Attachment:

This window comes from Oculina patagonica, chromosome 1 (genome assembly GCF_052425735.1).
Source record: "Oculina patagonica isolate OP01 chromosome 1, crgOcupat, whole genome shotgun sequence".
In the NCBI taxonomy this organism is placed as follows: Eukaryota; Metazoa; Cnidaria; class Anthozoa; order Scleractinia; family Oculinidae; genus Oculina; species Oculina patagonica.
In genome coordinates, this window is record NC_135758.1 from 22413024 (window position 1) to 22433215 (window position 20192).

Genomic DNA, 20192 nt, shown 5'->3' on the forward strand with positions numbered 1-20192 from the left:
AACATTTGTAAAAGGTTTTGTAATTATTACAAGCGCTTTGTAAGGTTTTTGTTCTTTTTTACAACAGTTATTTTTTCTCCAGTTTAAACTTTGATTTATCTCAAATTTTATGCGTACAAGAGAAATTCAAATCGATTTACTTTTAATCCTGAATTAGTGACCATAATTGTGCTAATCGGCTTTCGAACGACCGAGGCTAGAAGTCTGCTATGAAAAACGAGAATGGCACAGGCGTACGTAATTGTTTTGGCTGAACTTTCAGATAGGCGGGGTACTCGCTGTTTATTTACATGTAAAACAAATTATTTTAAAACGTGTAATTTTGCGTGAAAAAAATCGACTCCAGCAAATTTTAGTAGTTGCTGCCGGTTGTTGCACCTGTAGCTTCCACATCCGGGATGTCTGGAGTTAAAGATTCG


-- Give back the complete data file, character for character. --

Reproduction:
This window comes from Oculina patagonica, chromosome 1 (genome assembly GCF_052425735.1).
Source record: "Oculina patagonica isolate OP01 chromosome 1, crgOcupat, whole genome shotgun sequence".
In the NCBI taxonomy this organism is placed as follows: Eukaryota; Metazoa; Cnidaria; class Anthozoa; order Scleractinia; family Oculinidae; genus Oculina; species Oculina patagonica.
In genome coordinates, this window is record NC_135758.1 from 22413024 (window position 1) to 22433215 (window position 20192).

Genomic DNA, 20192 nt, shown 5'->3' on the forward strand with positions numbered 1-20192 from the left:
AACATTTGTAAAAGGTTTTGTAATTATTACAAGCGCTTTGTAAGGTTTTTGTTCTTTTTTACAACAGTTATTTTTTCTCCAGTTTAAACTTTGATTTATCTCAAATTTTATGCGTACAAGAGAAATTCAAATCGATTTACTTTTAATCCTGAATTAGTGACCATAATTGTGCTAATCGGCTTTCGAACGACCGAGGCTAGAAGTCTGCTATGAAAAACGAGAATGGCACAGGCGTACGTAATTGTTTTGGCTGAACTTTCAGATAGGCGGGGTACTCGCTGTTTATTTACATGTAAAACAAATTATTTTAAAACGTGTAATTTTGCGTGAAAAAAATCGACTCCAGCAAATTTTAGTAGTTGCTGCCGGTTGTTGCACCTGTAGCTTCCACATCCGGGATGTCTGGAGTTAAAGATTCG